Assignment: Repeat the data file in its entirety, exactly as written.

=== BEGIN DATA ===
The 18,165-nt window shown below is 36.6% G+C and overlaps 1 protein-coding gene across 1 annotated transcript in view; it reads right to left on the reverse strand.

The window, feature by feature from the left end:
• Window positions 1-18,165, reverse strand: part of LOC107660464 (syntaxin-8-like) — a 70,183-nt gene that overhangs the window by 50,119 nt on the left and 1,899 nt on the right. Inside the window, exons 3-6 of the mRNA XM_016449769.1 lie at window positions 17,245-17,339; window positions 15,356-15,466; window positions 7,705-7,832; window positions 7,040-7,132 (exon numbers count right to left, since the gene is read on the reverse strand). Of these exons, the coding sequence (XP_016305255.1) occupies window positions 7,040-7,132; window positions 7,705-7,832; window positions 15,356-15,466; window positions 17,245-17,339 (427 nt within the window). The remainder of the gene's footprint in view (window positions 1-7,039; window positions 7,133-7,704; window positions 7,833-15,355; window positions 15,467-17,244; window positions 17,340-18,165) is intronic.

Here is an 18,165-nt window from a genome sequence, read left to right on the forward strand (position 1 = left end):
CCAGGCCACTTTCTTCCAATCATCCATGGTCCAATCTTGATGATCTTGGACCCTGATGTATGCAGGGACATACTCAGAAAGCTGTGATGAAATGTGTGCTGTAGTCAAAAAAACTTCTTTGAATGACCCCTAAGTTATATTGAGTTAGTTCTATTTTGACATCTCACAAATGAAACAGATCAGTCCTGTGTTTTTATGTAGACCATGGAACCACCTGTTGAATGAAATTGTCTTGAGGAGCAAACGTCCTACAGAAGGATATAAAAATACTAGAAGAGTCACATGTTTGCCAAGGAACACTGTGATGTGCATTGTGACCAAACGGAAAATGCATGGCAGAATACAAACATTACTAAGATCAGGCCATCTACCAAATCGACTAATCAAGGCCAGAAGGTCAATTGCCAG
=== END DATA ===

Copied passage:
The 18,165-nt window shown below is 36.6% G+C and overlaps 1 protein-coding gene across 1 annotated transcript in view; it reads right to left on the reverse strand.

The window, feature by feature from the left end:
• Window positions 1-18,165, reverse strand: part of LOC107660464 (syntaxin-8-like) — a 70,183-nt gene that overhangs the window by 50,119 nt on the left and 1,899 nt on the right. Inside the window, exons 3-6 of the mRNA XM_016449769.1 lie at window positions 17,245-17,339; window positions 15,356-15,466; window positions 7,705-7,832; window positions 7,040-7,132 (exon numbers count right to left, since the gene is read on the reverse strand). Of these exons, the coding sequence (XP_016305255.1) occupies window positions 7,040-7,132; window positions 7,705-7,832; window positions 15,356-15,466; window positions 17,245-17,339 (427 nt within the window). The remainder of the gene's footprint in view (window positions 1-7,039; window positions 7,133-7,704; window positions 7,833-15,355; window positions 15,467-17,244; window positions 17,340-18,165) is intronic.

Here is an 18,165-nt window from a genome sequence, read left to right on the forward strand (position 1 = left end):
CCAGGCCACTTTCTTCCAATCATCCATGGTCCAATCTTGATGATCTTGGACCCTGATGTATGCAGGGACATACTCAGAAAGCTGTGATGAAATGTGTGCTGTAGTCAAAAAAACTTCTTTGAATGACCCCTAAGTTATATTGAGTTAGTTCTATTTTGACATCTCACAAATGAAACAGATCAGTCCTGTGTTTTTATGTAGACCATGGAACCACCTGTTGAATGAAATTGTCTTGAGGAGCAAACGTCCTACAGAAGGATATAAAAATACTAGAAGAGTCACATGTTTGCCAAGGAACACTGTGATGTGCATTGTGACCAAACGGAAAATGCATGGCAGAATACAAACATTACTAAGATCAGGCCATCTACCAAATCGACTAATCAAGGCCAGAAGGTCAATTGCCAG